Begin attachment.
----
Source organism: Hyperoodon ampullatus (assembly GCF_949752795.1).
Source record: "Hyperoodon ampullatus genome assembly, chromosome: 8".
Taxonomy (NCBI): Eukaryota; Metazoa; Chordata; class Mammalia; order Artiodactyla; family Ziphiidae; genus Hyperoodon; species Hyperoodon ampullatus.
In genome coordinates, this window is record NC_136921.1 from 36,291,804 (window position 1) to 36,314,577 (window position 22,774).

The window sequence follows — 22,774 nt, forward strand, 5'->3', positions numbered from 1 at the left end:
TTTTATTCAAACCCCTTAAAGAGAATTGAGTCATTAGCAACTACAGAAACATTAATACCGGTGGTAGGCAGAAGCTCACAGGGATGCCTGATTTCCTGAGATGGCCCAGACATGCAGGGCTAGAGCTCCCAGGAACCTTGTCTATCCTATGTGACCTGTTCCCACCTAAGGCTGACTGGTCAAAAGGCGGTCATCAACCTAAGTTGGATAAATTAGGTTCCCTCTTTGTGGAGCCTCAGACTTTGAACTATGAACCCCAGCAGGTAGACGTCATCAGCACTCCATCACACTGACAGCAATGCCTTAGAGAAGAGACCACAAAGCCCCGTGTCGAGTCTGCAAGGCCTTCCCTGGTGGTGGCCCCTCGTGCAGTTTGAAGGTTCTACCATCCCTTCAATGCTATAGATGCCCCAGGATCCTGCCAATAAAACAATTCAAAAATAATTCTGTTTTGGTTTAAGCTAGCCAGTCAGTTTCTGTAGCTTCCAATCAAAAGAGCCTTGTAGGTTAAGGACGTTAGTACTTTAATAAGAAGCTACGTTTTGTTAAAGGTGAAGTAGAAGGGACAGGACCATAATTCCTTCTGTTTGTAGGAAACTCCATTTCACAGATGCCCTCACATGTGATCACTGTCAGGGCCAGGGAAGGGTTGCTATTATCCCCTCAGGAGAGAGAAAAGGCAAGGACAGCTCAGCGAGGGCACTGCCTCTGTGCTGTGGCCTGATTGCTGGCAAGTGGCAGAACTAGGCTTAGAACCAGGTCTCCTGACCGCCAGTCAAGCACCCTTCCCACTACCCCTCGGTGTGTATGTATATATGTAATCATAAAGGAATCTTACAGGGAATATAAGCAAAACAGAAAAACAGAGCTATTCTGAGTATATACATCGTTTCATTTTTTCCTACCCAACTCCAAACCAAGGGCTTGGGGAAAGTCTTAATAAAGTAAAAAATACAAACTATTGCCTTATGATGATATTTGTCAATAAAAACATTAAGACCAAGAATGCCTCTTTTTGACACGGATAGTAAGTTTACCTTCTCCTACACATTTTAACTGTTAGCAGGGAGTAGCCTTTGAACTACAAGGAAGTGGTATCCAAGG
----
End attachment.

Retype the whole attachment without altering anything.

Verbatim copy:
Source organism: Hyperoodon ampullatus (assembly GCF_949752795.1).
Source record: "Hyperoodon ampullatus genome assembly, chromosome: 8".
Taxonomy (NCBI): Eukaryota; Metazoa; Chordata; class Mammalia; order Artiodactyla; family Ziphiidae; genus Hyperoodon; species Hyperoodon ampullatus.
In genome coordinates, this window is record NC_136921.1 from 36,291,804 (window position 1) to 36,314,577 (window position 22,774).

The window sequence follows — 22,774 nt, forward strand, 5'->3', positions numbered from 1 at the left end:
TTTTATTCAAACCCCTTAAAGAGAATTGAGTCATTAGCAACTACAGAAACATTAATACCGGTGGTAGGCAGAAGCTCACAGGGATGCCTGATTTCCTGAGATGGCCCAGACATGCAGGGCTAGAGCTCCCAGGAACCTTGTCTATCCTATGTGACCTGTTCCCACCTAAGGCTGACTGGTCAAAAGGCGGTCATCAACCTAAGTTGGATAAATTAGGTTCCCTCTTTGTGGAGCCTCAGACTTTGAACTATGAACCCCAGCAGGTAGACGTCATCAGCACTCCATCACACTGACAGCAATGCCTTAGAGAAGAGACCACAAAGCCCCGTGTCGAGTCTGCAAGGCCTTCCCTGGTGGTGGCCCCTCGTGCAGTTTGAAGGTTCTACCATCCCTTCAATGCTATAGATGCCCCAGGATCCTGCCAATAAAACAATTCAAAAATAATTCTGTTTTGGTTTAAGCTAGCCAGTCAGTTTCTGTAGCTTCCAATCAAAAGAGCCTTGTAGGTTAAGGACGTTAGTACTTTAATAAGAAGCTACGTTTTGTTAAAGGTGAAGTAGAAGGGACAGGACCATAATTCCTTCTGTTTGTAGGAAACTCCATTTCACAGATGCCCTCACATGTGATCACTGTCAGGGCCAGGGAAGGGTTGCTATTATCCCCTCAGGAGAGAGAAAAGGCAAGGACAGCTCAGCGAGGGCACTGCCTCTGTGCTGTGGCCTGATTGCTGGCAAGTGGCAGAACTAGGCTTAGAACCAGGTCTCCTGACCGCCAGTCAAGCACCCTTCCCACTACCCCTCGGTGTGTATGTATATATGTAATCATAAAGGAATCTTACAGGGAATATAAGCAAAACAGAAAAACAGAGCTATTCTGAGTATATACATCGTTTCATTTTTTCCTACCCAACTCCAAACCAAGGGCTTGGGGAAAGTCTTAATAAAGTAAAAAATACAAACTATTGCCTTATGATGATATTTGTCAATAAAAACATTAAGACCAAGAATGCCTCTTTTTGACACGGATAGTAAGTTTACCTTCTCCTACACATTTTAACTGTTAGCAGGGAGTAGCCTTTGAACTACAAGGAAGTGGTATCCAAGG